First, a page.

Armenia

    5,000

     

    Mexico

    50,000

     

    Pakistan

    20,000

     

    Egypt

    15,000

     

    Republic of Korea

    5,000,000

     

    Iceland

    150,000

     

    India

    2,000,000

     

    Nigeria

    100,000

     

    Qatar

    5,000

     

    Kuwait

    200,000

     

    South Africa

    300,000

     

    Spain

    10,000,000

     

    Australia

    7,328,894

     

    China

    1,000,000

     

    Belgium

    1,190,336

     

    Corporations/Individuals/Others

    Disaster Resource Network (DRN)

     

    10,000

    Hyogo Prefecture, Japan

    850,211

     

    Total

    138,801,655

    76,780,091

    Total Pledged

        215,581,746

    Background

    The United Nations Secretary-General is launching the Central Emergency Response Fund (CERF) at a high-level meeting today, which is providing an opportunity for Member States to announce support and financial pledges for the new Fund.  Further information on the Fund is available at http://cerf.un.org .

    Introductory Remarks

    JAN EGELAND, Under-Secretary-General for Humanitarian Affairs, said that today was a dream come true for humanitarian workers.  A big step was being taken in the right direction, as now, through the great support of donors in the North, South, East and West, relief would be not only quicker, more reliable and more effective when disasters struck, but also more predictable for the forgotten and neglected victims of disaster and conflict.  Today, more than 25 donors -- and more would come in the course of the day, he hoped -- were not only being generous, but strategic and visionary in helping to establish a historic milestone on the road to effective and predictable humanitarian work.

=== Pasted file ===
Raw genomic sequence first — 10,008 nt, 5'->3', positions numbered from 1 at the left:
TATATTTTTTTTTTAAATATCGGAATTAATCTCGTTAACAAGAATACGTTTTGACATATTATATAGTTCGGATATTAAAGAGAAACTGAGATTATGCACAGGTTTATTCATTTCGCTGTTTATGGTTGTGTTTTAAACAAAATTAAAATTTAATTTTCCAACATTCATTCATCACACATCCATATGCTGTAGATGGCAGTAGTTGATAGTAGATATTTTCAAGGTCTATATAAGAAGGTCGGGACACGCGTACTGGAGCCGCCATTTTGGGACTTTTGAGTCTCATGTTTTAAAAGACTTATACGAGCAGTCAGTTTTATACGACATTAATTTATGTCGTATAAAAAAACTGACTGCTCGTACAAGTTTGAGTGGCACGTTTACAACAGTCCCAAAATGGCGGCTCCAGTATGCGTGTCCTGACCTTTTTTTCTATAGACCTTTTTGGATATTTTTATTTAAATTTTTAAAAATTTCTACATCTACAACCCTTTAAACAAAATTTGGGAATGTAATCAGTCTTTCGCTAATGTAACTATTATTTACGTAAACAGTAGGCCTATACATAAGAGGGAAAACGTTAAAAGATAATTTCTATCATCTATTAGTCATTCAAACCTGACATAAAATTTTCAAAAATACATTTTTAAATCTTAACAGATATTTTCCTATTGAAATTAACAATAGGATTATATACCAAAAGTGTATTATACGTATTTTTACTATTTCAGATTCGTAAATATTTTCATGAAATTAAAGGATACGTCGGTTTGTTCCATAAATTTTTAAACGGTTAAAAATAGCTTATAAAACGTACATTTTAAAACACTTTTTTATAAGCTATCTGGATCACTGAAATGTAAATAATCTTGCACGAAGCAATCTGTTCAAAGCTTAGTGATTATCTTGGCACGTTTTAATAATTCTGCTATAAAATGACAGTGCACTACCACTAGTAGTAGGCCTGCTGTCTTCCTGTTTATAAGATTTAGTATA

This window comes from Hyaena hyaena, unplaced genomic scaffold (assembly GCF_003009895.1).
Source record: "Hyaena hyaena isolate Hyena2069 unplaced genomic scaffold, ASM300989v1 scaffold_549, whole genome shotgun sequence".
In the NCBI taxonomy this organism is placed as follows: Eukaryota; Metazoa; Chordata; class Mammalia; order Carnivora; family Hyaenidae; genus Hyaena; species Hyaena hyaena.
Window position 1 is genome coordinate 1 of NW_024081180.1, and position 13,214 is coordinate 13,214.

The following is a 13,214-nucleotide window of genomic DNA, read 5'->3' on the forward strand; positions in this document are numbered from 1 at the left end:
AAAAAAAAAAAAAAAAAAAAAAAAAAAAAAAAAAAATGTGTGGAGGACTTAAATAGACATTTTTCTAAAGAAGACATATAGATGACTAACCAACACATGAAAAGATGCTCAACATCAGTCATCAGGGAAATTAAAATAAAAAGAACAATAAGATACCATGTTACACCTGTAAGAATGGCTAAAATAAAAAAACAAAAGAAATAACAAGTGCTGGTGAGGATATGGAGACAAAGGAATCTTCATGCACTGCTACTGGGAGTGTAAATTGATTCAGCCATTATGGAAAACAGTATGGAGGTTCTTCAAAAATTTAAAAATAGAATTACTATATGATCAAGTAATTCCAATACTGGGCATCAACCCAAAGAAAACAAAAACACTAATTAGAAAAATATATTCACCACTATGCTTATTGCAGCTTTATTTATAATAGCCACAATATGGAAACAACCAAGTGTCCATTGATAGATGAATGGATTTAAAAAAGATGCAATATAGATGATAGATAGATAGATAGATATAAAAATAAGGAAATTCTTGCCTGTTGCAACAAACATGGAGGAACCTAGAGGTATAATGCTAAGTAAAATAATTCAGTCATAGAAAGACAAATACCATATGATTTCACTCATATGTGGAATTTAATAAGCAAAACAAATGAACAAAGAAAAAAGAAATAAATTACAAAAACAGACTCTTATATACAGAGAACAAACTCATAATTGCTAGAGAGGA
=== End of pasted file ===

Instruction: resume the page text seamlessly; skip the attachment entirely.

He drew attention to the screens in the room, which projected the new website, launched today, where users would be updated continuously on how the Fund was progressing and being made more effective.

    Statement by Secretary-General

    Officially launching the Fund, Secretary-General KOFI ANNAN said that, for far too long, humanitarian assistance for disaster victims had remained a reactive process.  Relief funds had been sought only after disaster had struck.  That had meant that, despite the best of intentions, lives, which could have been saved, had been lost.  Today marked a change.  A fund was being launched which was proactive rather than reactive.  CERF would provide a ready tool of resources that better empowered the United Nations in funding immediate relief efforts in the aftermath of disasters.  It would ensure that, in the critical realm of humanitarian assistance, the United Nations would do more, and do it sooner.

    He said that CERF's targeted $500 million in stand-by resources would allow relief agencies to jump-start life-saving assistance.  Instead of waiting for money to trickle in, the Fund would enable the Organization to deploy staff, goods and services immediately, when most lives were at stake.  Equally important, CERF would be fair.  Through it, both headline disasters and forgotten crises would receive emergency aid to address basic humanitarian needs.  It would provide assistance anywhere and save lives everywhere.